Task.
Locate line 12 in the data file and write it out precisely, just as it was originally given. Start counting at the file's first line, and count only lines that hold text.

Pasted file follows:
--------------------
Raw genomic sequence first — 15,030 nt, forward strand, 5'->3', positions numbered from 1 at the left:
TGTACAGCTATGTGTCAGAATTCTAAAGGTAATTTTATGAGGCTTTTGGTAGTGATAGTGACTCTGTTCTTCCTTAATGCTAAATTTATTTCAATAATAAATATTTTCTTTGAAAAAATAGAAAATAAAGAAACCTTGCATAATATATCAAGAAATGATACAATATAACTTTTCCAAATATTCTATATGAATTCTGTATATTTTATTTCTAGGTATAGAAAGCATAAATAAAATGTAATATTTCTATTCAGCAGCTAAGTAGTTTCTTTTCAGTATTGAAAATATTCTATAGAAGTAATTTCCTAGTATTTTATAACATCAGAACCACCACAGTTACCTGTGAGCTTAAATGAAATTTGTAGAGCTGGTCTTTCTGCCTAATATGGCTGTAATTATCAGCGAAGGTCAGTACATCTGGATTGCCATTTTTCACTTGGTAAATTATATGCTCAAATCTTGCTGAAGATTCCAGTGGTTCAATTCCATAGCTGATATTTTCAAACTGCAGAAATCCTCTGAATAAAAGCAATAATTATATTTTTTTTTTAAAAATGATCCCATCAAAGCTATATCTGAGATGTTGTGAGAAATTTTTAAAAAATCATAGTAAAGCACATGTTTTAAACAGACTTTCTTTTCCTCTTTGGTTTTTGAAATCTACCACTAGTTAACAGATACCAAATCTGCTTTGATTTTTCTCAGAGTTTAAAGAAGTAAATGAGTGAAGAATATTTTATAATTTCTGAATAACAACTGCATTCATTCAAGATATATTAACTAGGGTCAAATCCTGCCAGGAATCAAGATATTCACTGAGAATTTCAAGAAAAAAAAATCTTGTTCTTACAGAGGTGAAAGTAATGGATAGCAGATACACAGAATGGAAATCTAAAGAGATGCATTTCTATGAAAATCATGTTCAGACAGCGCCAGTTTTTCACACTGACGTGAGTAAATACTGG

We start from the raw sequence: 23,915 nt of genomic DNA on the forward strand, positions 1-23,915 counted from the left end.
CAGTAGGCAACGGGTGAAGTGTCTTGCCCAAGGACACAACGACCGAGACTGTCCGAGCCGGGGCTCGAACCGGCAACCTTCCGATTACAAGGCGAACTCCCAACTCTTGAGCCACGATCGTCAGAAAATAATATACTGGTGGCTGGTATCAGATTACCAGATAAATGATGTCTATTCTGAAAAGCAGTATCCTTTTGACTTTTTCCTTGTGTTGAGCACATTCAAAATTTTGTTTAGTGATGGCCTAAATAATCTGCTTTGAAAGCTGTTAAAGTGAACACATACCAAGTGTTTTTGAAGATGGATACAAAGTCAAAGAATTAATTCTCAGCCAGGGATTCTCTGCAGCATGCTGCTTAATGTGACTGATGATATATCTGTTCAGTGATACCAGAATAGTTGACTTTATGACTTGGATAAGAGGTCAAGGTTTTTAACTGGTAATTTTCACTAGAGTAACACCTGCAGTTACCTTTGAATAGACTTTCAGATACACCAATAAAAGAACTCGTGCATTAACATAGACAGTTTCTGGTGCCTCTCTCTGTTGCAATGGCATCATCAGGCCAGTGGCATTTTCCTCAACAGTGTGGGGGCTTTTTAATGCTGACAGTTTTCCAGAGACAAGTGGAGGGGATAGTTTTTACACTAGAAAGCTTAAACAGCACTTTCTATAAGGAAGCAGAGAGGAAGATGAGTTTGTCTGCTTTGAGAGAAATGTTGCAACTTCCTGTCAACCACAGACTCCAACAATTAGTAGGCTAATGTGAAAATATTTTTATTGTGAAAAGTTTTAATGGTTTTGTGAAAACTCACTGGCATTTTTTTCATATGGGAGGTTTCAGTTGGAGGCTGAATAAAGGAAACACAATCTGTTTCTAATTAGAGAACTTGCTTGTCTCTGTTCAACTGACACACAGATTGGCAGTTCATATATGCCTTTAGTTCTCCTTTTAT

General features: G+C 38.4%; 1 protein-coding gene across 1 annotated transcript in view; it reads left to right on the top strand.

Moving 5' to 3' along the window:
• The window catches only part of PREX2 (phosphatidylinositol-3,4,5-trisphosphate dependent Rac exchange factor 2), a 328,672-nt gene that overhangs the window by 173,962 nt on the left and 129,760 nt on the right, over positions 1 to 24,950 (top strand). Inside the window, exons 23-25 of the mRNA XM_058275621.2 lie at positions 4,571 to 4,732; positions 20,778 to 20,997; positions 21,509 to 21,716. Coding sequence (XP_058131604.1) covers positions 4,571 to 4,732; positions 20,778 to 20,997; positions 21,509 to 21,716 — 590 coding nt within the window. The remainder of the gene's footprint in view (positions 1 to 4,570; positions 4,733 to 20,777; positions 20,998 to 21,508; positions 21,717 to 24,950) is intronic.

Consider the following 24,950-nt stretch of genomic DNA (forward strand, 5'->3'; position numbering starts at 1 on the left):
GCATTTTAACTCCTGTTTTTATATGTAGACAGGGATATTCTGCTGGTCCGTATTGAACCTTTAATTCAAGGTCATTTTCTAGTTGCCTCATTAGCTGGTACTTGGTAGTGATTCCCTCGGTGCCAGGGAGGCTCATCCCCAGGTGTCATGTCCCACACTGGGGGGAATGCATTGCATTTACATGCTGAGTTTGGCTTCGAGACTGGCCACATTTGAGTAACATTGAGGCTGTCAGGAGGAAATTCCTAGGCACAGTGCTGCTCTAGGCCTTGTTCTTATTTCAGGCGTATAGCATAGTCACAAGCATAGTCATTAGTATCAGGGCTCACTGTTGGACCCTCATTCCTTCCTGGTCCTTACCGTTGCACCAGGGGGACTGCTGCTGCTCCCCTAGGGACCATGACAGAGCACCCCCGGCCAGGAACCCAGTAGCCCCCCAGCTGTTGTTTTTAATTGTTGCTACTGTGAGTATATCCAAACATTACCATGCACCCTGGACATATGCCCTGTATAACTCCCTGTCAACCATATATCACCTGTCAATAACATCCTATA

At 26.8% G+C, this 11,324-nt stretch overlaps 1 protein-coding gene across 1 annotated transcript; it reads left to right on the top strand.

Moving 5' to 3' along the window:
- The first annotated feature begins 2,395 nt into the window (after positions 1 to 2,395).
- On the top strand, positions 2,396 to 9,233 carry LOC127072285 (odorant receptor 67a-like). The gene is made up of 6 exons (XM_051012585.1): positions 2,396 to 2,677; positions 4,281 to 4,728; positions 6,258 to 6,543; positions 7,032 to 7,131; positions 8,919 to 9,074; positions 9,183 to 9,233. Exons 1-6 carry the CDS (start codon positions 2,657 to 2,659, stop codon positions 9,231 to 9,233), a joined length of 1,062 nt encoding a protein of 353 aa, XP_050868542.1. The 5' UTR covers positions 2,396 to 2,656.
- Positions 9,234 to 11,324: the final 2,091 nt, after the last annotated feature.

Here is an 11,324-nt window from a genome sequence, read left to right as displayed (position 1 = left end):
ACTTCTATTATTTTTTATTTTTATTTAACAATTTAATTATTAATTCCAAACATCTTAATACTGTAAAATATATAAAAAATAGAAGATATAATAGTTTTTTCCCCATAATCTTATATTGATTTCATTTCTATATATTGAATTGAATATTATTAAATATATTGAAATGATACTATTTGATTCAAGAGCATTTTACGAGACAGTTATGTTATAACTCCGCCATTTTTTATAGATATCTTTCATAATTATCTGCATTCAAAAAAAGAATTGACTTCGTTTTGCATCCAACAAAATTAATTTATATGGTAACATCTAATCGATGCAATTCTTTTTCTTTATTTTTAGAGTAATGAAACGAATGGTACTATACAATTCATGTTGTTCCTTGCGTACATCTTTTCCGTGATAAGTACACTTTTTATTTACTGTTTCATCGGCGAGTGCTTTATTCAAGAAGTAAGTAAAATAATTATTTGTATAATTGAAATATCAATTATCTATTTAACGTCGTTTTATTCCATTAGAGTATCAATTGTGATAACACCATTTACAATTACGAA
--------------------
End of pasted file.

- The first annotated feature begins 2,395 nt into the window (after positions 1 to 2,395).